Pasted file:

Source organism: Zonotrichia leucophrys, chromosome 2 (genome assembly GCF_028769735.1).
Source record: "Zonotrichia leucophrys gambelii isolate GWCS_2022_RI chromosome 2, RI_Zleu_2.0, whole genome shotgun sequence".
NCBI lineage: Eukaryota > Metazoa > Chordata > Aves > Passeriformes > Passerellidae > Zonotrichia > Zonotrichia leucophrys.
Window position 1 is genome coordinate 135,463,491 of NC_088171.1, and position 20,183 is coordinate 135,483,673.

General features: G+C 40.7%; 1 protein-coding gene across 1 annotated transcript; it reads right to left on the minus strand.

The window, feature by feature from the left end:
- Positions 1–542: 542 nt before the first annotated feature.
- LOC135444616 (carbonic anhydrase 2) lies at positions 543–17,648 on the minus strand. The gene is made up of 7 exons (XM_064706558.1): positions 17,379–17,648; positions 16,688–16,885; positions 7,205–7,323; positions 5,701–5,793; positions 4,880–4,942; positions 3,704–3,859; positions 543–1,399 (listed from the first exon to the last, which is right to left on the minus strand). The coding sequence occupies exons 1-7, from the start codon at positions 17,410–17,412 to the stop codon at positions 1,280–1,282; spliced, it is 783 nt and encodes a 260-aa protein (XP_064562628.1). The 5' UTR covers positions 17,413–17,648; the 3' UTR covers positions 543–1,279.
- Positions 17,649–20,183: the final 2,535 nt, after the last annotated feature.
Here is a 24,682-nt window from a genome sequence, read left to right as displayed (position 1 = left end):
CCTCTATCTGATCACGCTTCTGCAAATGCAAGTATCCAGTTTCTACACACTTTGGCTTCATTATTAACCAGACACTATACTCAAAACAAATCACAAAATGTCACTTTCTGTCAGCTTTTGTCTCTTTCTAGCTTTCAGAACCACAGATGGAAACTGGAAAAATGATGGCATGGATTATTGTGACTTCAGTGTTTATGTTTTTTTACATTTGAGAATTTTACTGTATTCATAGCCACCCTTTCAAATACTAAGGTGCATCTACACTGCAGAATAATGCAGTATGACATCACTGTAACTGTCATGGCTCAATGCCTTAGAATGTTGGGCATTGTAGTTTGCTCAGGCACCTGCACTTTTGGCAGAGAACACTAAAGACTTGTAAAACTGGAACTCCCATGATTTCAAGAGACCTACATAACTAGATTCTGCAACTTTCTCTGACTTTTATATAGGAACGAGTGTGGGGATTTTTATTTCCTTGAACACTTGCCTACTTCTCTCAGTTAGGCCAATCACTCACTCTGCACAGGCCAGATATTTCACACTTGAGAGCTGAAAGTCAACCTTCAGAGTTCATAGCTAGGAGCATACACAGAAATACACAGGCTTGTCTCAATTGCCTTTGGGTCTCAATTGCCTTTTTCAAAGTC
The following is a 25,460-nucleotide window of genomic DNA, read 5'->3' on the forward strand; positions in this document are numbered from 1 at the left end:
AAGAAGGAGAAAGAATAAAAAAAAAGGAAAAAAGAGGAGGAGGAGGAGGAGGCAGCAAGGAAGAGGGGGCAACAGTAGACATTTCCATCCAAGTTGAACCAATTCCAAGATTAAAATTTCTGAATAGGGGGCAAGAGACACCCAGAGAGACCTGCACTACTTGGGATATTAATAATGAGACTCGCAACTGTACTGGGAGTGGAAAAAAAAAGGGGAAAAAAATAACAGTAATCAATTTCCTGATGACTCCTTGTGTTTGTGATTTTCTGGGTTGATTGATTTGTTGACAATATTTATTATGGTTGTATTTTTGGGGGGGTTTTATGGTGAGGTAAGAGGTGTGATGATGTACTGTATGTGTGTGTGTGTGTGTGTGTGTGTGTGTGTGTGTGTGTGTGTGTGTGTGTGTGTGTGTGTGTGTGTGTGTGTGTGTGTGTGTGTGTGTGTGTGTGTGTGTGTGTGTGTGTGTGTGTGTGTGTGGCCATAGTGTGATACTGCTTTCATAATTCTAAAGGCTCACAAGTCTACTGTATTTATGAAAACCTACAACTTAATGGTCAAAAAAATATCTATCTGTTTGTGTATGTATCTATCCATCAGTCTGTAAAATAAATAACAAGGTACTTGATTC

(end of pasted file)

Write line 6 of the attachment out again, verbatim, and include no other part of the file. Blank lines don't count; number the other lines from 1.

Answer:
The window, feature by feature from the left end: